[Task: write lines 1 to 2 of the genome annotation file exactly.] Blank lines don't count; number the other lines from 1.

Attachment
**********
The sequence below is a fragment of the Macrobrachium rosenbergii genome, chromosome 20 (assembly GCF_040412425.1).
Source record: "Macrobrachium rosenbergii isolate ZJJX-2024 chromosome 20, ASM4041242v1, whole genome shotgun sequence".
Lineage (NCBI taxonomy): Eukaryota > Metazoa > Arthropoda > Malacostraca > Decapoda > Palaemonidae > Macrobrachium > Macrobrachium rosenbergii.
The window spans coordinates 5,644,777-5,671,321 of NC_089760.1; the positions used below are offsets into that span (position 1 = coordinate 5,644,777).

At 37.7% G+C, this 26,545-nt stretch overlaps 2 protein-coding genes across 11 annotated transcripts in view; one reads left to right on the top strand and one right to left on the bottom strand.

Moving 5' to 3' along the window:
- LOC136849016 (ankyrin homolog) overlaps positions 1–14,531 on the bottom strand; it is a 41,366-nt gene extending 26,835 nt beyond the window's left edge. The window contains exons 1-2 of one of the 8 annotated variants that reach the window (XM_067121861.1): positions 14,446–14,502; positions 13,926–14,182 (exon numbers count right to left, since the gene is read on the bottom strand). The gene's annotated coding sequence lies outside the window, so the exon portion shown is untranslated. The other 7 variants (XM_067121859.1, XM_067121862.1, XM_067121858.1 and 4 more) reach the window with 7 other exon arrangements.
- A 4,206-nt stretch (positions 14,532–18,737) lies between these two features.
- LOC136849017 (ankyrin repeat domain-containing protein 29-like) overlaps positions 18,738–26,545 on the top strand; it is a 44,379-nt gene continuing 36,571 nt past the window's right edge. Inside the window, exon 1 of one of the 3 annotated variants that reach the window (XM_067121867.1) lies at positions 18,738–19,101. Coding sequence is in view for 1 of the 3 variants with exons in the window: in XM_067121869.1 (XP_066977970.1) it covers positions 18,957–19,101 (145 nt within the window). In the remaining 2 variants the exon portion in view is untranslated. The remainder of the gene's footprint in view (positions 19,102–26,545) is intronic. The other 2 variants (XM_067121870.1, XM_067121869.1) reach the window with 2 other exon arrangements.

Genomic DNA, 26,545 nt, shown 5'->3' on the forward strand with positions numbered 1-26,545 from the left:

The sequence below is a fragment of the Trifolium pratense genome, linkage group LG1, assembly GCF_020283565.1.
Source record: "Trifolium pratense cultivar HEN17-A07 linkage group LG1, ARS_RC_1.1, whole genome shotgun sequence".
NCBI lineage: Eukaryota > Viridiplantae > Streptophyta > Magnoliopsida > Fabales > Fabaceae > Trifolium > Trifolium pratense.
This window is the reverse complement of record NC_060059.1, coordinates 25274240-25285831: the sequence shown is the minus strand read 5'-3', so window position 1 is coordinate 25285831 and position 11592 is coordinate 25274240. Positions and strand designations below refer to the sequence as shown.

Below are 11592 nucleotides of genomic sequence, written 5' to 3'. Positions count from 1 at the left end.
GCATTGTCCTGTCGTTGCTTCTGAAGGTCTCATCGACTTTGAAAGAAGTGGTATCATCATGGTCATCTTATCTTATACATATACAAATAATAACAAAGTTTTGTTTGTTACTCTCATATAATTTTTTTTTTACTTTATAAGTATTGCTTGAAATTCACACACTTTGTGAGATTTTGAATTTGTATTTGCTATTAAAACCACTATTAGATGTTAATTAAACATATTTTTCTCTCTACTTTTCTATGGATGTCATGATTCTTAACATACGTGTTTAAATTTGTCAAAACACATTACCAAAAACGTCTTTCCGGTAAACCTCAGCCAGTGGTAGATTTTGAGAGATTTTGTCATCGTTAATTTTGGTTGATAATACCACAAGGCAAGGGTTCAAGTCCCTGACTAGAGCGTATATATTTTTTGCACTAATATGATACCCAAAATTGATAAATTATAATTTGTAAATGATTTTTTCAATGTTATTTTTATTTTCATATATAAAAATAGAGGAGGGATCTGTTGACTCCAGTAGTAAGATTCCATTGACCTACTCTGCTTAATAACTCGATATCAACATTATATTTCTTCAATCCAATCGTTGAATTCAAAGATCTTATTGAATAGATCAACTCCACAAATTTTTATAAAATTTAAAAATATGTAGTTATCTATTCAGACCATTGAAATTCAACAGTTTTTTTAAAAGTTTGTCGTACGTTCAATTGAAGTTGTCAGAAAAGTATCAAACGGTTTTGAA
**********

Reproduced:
The sequence below is a fragment of the Macrobrachium rosenbergii genome, chromosome 20 (assembly GCF_040412425.1).
Source record: "Macrobrachium rosenbergii isolate ZJJX-2024 chromosome 20, ASM4041242v1, whole genome shotgun sequence".